As for Philly and the Celtics, there is little question that the Eastern Conference playoffs have been deeply impacted by untimely injuries. Orlando and Chicago would be completely different teams with the best PG and best C in the NBA able to play. The upshot of their absences is that the Heat would seems to have a fairly clear path to the finals. I expect the aging Celtics (or the still too young Sixers) to be no match for either the Heat or the Pacers in the next round.

    Of course, what I am really looking forward to seeing is the Thunder and Spurs, who are pretty clearly the two best teams in the NBA right now... and it does not appear to be all that close.

    -Jason "if the Heat get Bosh back at full strength, they could pose a threat in the finals I suppose" Evans
    Don't ask me why, but my mother is making me Tweet. Says it will be good for my career. So, follow my ramblings, mostly on the film industry, @TVFilmTalk

  11. #251
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    raleigh
    the only difference between those two fouls is that henderson got all ball.


    .......hans, on the other hand, got ball AND wade.....
    "Either we're going down, or they are....... Kirk out!"

  12. #252
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    Apr 2010
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    Arlington, VA
    Quote Originally Posted by JasonEvans View Post
    As for Philly and the Celtics, there is little question that the Eastern Conference playoffs have been deeply impacted by untimely injuries. Orlando and Chicago would be completely different teams with the best PG and best C in the NBA able to play. The upshot of their absences is that the Heat would seems to have a fairly clear path to the finals. I expect the aging Celtics (or the still too young Sixers) to be no match for either the Heat or the Pacers in the next round.

    Of course, what I am really looking forward to seeing is the Thunder and Spurs, who are pretty clearly the two best teams in the NBA right now... and it does not appear to be all that close.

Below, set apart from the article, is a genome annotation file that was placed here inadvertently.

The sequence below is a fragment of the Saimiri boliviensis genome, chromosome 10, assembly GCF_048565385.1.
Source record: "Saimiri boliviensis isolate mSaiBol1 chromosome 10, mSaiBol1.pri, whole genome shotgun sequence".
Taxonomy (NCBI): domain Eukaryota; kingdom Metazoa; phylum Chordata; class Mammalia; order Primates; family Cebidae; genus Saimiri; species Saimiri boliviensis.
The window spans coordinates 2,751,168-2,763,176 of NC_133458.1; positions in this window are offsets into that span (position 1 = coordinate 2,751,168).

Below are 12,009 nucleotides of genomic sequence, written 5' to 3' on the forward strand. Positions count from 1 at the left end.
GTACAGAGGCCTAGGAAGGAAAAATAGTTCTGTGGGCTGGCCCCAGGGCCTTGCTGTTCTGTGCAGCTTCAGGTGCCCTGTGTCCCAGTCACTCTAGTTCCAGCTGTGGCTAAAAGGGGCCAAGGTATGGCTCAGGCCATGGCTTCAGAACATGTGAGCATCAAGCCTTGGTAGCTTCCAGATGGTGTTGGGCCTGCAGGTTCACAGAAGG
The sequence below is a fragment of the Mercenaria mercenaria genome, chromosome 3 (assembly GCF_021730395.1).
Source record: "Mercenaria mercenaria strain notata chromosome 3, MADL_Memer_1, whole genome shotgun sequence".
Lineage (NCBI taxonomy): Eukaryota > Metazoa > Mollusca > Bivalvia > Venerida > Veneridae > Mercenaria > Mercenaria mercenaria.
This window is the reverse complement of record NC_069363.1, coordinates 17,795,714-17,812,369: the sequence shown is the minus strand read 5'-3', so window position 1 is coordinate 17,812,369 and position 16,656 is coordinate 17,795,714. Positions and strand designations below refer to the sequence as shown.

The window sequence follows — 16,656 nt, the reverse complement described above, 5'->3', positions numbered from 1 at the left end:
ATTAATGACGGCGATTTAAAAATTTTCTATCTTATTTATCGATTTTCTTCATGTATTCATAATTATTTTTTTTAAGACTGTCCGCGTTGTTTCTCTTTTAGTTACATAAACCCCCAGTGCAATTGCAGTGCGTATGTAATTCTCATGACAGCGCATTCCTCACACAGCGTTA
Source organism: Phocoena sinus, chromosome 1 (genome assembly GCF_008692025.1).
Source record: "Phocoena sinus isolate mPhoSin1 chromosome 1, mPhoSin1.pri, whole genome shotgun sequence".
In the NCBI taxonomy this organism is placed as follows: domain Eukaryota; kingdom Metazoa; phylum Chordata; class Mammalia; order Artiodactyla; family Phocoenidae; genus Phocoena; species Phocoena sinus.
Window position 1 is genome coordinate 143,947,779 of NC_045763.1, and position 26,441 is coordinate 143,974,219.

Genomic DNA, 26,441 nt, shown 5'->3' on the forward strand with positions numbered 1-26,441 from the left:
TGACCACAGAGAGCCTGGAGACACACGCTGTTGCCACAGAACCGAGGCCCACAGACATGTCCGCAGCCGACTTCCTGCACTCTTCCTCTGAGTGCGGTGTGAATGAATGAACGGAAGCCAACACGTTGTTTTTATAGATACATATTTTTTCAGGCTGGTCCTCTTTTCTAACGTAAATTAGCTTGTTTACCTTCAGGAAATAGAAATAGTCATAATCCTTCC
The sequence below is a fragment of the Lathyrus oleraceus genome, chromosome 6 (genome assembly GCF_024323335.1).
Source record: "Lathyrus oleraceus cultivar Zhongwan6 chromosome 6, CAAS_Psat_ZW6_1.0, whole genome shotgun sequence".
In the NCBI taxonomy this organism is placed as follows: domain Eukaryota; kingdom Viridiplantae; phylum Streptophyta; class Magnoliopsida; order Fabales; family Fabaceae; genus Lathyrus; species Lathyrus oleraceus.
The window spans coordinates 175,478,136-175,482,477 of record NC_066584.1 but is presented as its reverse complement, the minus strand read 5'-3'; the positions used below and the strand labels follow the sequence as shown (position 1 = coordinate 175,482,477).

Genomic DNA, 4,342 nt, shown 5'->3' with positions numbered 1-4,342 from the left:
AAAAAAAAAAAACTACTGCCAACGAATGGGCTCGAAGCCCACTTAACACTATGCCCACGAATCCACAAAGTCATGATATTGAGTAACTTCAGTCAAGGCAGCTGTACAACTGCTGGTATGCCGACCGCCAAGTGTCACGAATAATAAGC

-Jason "if the Heat get Bosh back at full strength, they could pose a threat in the finals I suppose" Evans
    I'll give you Howard, but I'd probably take Paul over Rose at PG. Although both are stellar players, Paul is a better defender (four time 1st or 2nd team all-defense and perennially top 5 in steals) and does a better job of making his teammates better (Clippers/Hornets without Paul v. Bulls regular season with Rose injured). Rose puts up gaudier scoring numbers and is just entering his prime, but Paul is a better passer and better shooter.

    I'm with you on the Spurs/Thunder matchup. It's going to be two of the league's most efficient offenses playing some of their best basketball of the season. The Spurs are clearly peaking at the right time, while the Thunder had the league's best record for most of the year until a late season slump. Not to discount the Spurs' recent dominance, but they haven't exactly played the strongest competition in the playoffs. The Jazz were a fringe playoff team and the Clippers, despite having Chris Paul, are still a few pieces away from being serious contenders (until Griffin can hit free throws or make teams respect his jump shot, they won't go anywhere). The Thunder, on the other hand, played a veteran Mavs team, which is admittedly better on paper than in real life, and a Lakers team with 3 of the top 25-30 players in the game (Kobe, Bynum, and Gasol). Granted going from Phil Jackson to Mike Brown and Lamar Odom to the somewhat under-appreciated Josh McRoberts hurt, but they still had Kobe and upgraded to Ramon Sessions at PG. It's going to be interesting to see whether the Thunder can break through this year or continue their recent trend of losing to the eventual champion. I'm going to go ahead and pencil in the Heat to come out of the east, and predict that the Thunder take out the Spurs in 6. If the Heat get Bosh back, I think their defense is going to be too much for the Spurs/Thunder in the finals, with the Thunder lacking a serious offensive threat inside. Without Bosh, I think they can still beat the Thunder in the championship, but Duncan and the Spurs are too balanced and would abuse the Heat's bigs on the offensive end.

  13. #253
    Quote Originally Posted by dcdevil2009 View Post
    I'll give you Howard, but I'd probably take Paul over Rose at PG. Although both are stellar players, Paul is a better defender (four time 1st or 2nd team all-defense and perennially top 5 in steals) and does a better job of making his teammates better (Clippers/Hornets without Paul v. Bulls regular season with Rose injured). Rose puts up gaudier scoring numbers and is just entering his prime, but Paul is a better passer and better shooter.